Federal Conservative leader Andrew Scheer, Saskatchewan Premier Scott Moe, and New Brunswick Premier Blaine Higgs sent a strong message of solidarity about supporting Canada’s energy industry at a pro-resource rally held in Moosomin on Feb. 16.
The three leaders were invited to the rally, along with Canadian Senator Denise Batters and other politicians, industry leaders, and association leaders, to show their support for the Canadian energy industry and Canadian resource sector. Close to 1,000 people attended the rally, held at the new IJack assembly plant just north of Moosomin.
All three leaders stressed how important it is to unite as a country, to support, rather than hinder, the Canadian energy industry, and to start pushing back against policies put in place by the Trudeau government that have harmed the Canadian energy industry.
Federal Conservative Leader Andrew Scheer said he was proud of Canada’s energy industry, and that Prime Minister Justin Trudeau’s policies were set up to deliberately hurt it.
“Canadians are paying for so many of his mistakes on so many files, but there’s one area where he’s doing significant damage to our country and economy, and he’s not doing that by mistake. His attack on Canada’s energy sector is by design. It’s on purpose,” said Scheer. “This is the one area where he’s doing exactly what he said he would do. He has talked down Canada’s energy sector long before he became prime minister. And my message to you here today is that Canadians deserve a prime minister that is proud of the work that you do, that will champion Canada’s energy sector.”
Scheer says he believes Canada’s energy sector is something to promote around the world.
“Justin Trudeau went around Europe telling his friends at fancy resorts and gatherings of famous people that he was frustrated that he couldn’t phase out Canada’s energy sector faster,” he said. “Well I’m here to tell you that I will travel around the world promoting Canada’s energy sector as a source of ethical and responsible and sustainable energy.”
He said he was aware of how much people in the industry are hurting right now.
“This industry is hurting—I know that, we hear it all the time, we see it when we’re at home in our communities,” he said. “Your federal representatives know that there is a great deal of difficulty and anxiety in this province and Alberta and in the sector across the country. We know that, we get that. We’re fighting to undo the damage that’s been done to you.”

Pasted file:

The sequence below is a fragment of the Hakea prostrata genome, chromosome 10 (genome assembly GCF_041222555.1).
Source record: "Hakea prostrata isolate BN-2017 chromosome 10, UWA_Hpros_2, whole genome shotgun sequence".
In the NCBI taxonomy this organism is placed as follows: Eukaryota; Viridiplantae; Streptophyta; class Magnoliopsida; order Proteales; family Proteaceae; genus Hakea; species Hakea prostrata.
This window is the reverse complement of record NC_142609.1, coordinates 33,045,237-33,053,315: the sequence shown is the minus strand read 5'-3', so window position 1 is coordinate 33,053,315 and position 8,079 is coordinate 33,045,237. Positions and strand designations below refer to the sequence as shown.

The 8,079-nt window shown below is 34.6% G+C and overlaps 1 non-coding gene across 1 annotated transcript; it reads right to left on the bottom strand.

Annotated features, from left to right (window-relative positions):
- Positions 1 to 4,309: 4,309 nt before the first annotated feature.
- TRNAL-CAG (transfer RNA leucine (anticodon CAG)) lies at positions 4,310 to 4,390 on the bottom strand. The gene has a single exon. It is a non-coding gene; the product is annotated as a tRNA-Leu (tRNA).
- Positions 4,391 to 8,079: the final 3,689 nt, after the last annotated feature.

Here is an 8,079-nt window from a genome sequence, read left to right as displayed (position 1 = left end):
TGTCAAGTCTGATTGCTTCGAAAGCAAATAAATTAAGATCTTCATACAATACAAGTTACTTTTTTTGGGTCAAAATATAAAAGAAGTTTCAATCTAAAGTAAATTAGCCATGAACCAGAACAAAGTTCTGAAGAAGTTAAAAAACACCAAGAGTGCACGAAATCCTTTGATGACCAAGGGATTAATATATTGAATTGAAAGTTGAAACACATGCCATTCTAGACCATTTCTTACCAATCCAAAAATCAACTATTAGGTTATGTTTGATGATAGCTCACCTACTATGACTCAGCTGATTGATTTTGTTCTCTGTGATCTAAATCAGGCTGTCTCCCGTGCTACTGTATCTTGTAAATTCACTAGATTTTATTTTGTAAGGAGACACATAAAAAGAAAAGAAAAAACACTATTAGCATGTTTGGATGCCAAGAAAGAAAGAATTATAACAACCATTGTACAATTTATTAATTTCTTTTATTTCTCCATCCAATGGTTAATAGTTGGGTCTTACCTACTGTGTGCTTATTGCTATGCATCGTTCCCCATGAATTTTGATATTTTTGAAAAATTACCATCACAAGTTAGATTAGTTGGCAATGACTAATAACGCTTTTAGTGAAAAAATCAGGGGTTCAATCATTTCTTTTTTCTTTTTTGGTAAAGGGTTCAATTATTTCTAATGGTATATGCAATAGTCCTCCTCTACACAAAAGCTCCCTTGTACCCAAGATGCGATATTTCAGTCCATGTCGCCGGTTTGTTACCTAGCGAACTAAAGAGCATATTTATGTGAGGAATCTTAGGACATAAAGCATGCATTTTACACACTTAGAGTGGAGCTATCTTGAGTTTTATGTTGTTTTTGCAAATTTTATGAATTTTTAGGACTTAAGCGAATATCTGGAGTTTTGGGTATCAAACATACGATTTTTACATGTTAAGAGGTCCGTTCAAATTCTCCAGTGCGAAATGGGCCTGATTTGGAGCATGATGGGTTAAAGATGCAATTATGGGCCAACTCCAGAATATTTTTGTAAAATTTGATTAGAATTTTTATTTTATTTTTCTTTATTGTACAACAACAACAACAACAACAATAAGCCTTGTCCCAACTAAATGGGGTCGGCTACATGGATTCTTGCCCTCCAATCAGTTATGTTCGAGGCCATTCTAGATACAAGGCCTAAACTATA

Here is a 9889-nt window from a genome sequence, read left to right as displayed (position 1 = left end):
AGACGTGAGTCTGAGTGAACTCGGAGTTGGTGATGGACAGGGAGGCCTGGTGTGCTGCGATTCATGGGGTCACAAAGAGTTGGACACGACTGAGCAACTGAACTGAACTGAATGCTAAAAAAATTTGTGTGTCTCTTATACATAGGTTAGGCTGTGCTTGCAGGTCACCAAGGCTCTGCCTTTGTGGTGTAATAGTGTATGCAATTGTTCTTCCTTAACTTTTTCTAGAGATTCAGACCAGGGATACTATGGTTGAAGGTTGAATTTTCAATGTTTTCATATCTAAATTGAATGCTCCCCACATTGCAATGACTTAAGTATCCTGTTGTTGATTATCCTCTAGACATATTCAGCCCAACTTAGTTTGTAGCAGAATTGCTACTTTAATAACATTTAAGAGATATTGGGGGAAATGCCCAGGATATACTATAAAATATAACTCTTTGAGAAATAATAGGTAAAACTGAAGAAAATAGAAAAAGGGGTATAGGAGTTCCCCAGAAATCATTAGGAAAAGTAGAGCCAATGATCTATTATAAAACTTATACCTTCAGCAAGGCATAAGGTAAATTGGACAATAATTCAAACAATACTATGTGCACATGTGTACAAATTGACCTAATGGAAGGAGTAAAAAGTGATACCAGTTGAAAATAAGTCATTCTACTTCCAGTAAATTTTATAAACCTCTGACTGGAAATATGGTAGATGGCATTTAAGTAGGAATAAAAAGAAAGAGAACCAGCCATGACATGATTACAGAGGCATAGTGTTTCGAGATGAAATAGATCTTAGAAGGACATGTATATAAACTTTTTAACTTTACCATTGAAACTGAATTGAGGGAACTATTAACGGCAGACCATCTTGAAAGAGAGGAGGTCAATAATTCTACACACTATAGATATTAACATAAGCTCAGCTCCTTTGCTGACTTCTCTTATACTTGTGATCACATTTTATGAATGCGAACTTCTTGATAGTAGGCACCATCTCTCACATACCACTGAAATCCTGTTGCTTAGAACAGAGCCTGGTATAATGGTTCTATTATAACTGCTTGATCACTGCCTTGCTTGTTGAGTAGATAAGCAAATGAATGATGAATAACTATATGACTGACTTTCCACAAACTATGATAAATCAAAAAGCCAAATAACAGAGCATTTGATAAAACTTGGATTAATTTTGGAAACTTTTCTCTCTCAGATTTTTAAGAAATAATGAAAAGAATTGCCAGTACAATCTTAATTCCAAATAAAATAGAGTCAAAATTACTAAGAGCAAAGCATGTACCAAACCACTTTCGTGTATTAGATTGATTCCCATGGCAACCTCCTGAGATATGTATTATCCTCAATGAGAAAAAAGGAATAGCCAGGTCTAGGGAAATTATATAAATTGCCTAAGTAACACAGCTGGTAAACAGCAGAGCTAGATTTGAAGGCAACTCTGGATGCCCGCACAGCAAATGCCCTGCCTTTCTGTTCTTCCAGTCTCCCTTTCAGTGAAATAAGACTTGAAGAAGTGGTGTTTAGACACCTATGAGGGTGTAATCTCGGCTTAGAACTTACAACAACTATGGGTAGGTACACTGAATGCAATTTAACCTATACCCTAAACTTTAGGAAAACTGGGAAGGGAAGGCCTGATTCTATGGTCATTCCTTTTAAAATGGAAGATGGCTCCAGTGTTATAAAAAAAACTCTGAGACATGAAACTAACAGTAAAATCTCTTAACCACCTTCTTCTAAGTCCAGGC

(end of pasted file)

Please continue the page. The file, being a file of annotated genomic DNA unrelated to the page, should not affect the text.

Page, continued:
“In Saskatchewan we often face a lot of hurdles. You have to be made of special stuff to make it here in this part of Canada. Mother Nature doesn’t just give it to you. You have to work a little harder, you have to get that crop off a little quicker before the frost hits. When we have natural resources sometimes we have to innovate to get them out of the ground. We have to find new solutions to tackle the hurdles that have been placed in our way.
“But what really hurts, what really stings, is when those hurdles aren’t coming from external forces, they’re not coming from market developments in other countries, they’re not coming from natural causes, they’re coming from our own government. When it’s our own government that’s making it harder to make a living, that’s what really hurts.
“People in this province, in this sector across the country, we’re not interested in Justin Trudeau’s offers of bailouts, of extra funds to mitigate the damage from his own policies. We don’t want that, we don’t want more government assistance, we want Justin Trudeau to get out of the way so that we can keep doing what we’ve been doing for generations in this country.
“A lot of people ask me, under a Conservative government, how are you going to get pipelines built? And the first thing I’d say to that question is government shouldn’t have to build pipelines in this country. The private sector, the free market has always built them, we don’t need the government to build them.
“We need government to set the conditions so that energy proponents can be doing what they’ve been doing for decades, and that is building themselves. We need to make sure that the goal posts stay in one spot, they don’t just keep moving side to side and back and forth. We need Justin Trudeau to stop playing the role of Lucy and pulling the football away from the energy sector every time it goes to kick the ball.
“When he buys a pipeline—he bought the Trans Mountain pipeline—and we found out this week he overpaid for it. He paid almost a billion dollars more than it was worth. Can you imagine having a prime minister negotiate with a company that had already signaled its pull out of Canada? It was desperate to dump an asset and put their resources into the U.S. and Justin Trudeau paid more than the sticker price for a pipeline that you can’t even build. I have no doubt that in the days to come we’re going to find out that not only did he pay more than the pipeline is worth, but he probably bought the extended warranty as well.